In Illinois, you better come up with a plan C. An Illinois Circuit Judge just ruled that pharmacists with religious objections can refuse to dispense the “morning after” pill called Plan B.
For those of you wondering what this has to do with the LGBT community, this is a horrible precedent of religion taking precedence over the safety and health of Americans. The anti-gay religious conservatives won’t stop here. Which drugs will they target next?
Imagine if these pharmacists decide that providing HIV/AIDS drugs is against their religion. What are people going to do if there is only one or two pharmacies in a 50 mile radius?
Birth control? That could be on the chopping block next. Condoms? Religions oppose those too. Some religions oppose all man-made medicines. What happens then? If pharmacists want to put their religion above all else, they need to join a convent, become a priest or a nun. Pharmacists swear to do no harm. By refusing to give a person the medicine they need, you are doing harm. By forcing women to have babies they don’t want or to have abortions, you are doing harm.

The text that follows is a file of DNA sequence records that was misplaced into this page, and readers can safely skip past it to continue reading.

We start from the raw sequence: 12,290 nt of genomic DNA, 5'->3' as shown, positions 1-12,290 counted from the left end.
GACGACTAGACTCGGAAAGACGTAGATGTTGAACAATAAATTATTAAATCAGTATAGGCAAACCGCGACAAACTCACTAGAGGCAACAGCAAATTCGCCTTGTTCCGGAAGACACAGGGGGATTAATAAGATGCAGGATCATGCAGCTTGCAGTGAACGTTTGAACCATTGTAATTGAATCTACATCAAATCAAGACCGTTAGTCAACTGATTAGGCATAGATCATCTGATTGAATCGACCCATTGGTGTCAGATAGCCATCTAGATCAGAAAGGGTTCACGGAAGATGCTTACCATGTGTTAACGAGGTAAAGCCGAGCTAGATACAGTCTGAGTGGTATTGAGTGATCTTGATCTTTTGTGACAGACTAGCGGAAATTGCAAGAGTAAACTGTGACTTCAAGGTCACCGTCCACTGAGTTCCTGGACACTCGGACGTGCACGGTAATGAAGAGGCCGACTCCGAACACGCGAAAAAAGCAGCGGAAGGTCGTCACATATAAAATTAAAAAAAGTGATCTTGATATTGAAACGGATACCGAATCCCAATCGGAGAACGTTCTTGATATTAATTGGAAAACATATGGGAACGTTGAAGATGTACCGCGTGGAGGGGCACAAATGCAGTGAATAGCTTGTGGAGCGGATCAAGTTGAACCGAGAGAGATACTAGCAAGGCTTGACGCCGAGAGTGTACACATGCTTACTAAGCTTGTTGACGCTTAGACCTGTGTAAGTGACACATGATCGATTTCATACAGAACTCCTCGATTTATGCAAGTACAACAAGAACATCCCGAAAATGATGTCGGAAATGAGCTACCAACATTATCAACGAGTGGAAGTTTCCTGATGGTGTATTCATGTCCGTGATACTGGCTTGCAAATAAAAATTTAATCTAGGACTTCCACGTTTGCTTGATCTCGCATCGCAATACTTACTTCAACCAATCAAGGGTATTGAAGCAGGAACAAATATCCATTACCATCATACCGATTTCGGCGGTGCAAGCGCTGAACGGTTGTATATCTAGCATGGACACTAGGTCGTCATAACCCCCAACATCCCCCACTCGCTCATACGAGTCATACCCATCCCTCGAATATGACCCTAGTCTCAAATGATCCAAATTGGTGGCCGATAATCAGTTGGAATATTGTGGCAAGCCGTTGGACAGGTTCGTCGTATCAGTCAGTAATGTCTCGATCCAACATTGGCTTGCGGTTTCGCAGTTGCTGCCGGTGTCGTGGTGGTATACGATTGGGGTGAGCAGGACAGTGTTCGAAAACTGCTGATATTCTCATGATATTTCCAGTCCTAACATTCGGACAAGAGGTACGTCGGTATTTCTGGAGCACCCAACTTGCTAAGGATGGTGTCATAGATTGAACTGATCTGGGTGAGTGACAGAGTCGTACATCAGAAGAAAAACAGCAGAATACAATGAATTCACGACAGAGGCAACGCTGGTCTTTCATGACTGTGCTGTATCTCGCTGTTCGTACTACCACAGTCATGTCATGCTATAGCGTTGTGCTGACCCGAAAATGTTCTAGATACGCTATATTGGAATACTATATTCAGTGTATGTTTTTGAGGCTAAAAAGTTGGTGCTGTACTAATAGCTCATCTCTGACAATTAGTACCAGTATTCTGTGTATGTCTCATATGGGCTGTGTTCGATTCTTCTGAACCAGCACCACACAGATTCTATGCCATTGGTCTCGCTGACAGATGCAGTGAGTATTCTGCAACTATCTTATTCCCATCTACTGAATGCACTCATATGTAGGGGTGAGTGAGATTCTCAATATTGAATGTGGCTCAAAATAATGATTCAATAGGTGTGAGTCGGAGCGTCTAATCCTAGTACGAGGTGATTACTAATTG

Unless you want to go back to ancient times without modern medicine, you need to hope (or pray) that his ruling is overturned. This is not a final decision. This is the beginning of a war that will have billions of casualties if we don’t stop it now.
Pharmacists with religious objections to “morning-after” emergency contraceptives cannot be compelled to sell the product, an Illinois Circuit Judge has ruled.
The Illinois Health Care Right of Conscience Act was passed in 1998 to shield health care workers from going against their own beliefs. In 2005, then-Gov. Rod Blagojevich issued a ruling to force “pharmacies to fill prescriptions without making moral judgments.”
Two pharmacists, Luke VanderBleek and Glenn Kosirog, sued for the right to not dispense the pills.
Circuit Judge John Belz wrote, in a ruling issued Tuesday, that the 1998 law “was designed to forbid the government from doing what it aims to do here: coercing individuals or entities to provide healthcare services that violate their belief.”